Tuesday, January 22, 2008

Cover Up

I decided it was time to find the bottom of the storage bins, so this week, I made receiving blankets and burp cloths from my stash. The blankets are easy to make with flannel on one side and cotton on the other and the corners rounded. Right sides are sewn together with a small opening and then turned right side out. The edge is pressed, and then I blanket stitch with my machine around the edge. The two sides are secured by stitching an "X" from one corner to the other. The burp cloths were made from scraps. Some of the burp cloths are probably too narrow, but I am sure that new moms will find them useful anyway. This batch was taken to Abba's House, a local pregnancy center.

I buy the fabric from the remnant bin or when it is drastically reduced ($1 a yard). I also purchase flannel sheet sets during spring clearance sales. The sheets and pillow cases provide a lot of yardage.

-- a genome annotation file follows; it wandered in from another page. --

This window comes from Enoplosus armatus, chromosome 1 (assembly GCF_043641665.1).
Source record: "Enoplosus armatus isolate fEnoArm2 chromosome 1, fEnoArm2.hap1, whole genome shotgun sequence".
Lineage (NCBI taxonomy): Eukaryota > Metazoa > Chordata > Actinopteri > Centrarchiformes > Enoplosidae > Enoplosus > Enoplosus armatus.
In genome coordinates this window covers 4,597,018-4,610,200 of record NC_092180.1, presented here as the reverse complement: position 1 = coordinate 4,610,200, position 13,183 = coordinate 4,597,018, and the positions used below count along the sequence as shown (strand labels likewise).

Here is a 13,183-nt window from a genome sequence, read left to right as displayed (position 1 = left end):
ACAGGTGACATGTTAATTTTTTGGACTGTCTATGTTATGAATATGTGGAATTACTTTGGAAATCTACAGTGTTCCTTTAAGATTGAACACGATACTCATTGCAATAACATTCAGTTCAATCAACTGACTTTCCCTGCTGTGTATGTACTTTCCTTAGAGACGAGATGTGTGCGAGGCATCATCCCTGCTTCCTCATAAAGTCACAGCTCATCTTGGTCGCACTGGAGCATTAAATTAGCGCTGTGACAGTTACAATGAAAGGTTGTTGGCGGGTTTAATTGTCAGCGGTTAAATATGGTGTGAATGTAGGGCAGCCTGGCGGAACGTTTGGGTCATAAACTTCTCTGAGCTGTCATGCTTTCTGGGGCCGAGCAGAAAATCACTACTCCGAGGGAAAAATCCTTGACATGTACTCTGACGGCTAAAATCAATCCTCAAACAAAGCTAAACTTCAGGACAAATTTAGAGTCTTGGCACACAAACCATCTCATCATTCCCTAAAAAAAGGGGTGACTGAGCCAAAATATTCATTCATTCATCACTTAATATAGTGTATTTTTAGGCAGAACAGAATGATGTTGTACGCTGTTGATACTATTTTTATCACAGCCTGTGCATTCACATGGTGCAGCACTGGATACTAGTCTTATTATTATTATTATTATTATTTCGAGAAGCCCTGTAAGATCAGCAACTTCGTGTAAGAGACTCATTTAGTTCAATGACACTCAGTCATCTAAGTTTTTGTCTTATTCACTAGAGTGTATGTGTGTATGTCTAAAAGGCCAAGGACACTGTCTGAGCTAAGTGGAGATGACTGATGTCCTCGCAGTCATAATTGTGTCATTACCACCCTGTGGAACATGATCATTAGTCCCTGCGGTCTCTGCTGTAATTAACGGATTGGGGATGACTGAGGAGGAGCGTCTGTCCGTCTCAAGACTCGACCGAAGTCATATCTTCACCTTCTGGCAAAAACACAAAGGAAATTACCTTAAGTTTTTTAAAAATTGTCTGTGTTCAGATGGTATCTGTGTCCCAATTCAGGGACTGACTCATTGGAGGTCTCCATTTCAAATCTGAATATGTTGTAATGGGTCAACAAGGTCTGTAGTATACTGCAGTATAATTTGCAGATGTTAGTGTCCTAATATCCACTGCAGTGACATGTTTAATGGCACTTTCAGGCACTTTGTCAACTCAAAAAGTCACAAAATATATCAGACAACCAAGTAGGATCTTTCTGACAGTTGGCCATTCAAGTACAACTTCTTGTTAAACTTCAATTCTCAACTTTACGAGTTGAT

Saturday, January 19, 2008

Rag Time

The Community Outreach office at the local community college approached me to teach a rug-twining class this spring. I have been making the rugs for many years and use numerous ones in my home. I have made them as gifts for friends and family.

It is a fairly simple process, not braiding or weaving, but using two strands of fabric and twisting (twining them around the warp). It produces a strong and sturdy rug.



I don't "plan" the rug. I pick the colors that I want to use and then reach into the basket and grab them randomly. I think it makes a pretty rug. I have made some that have definite stripes, but I don't like them as much.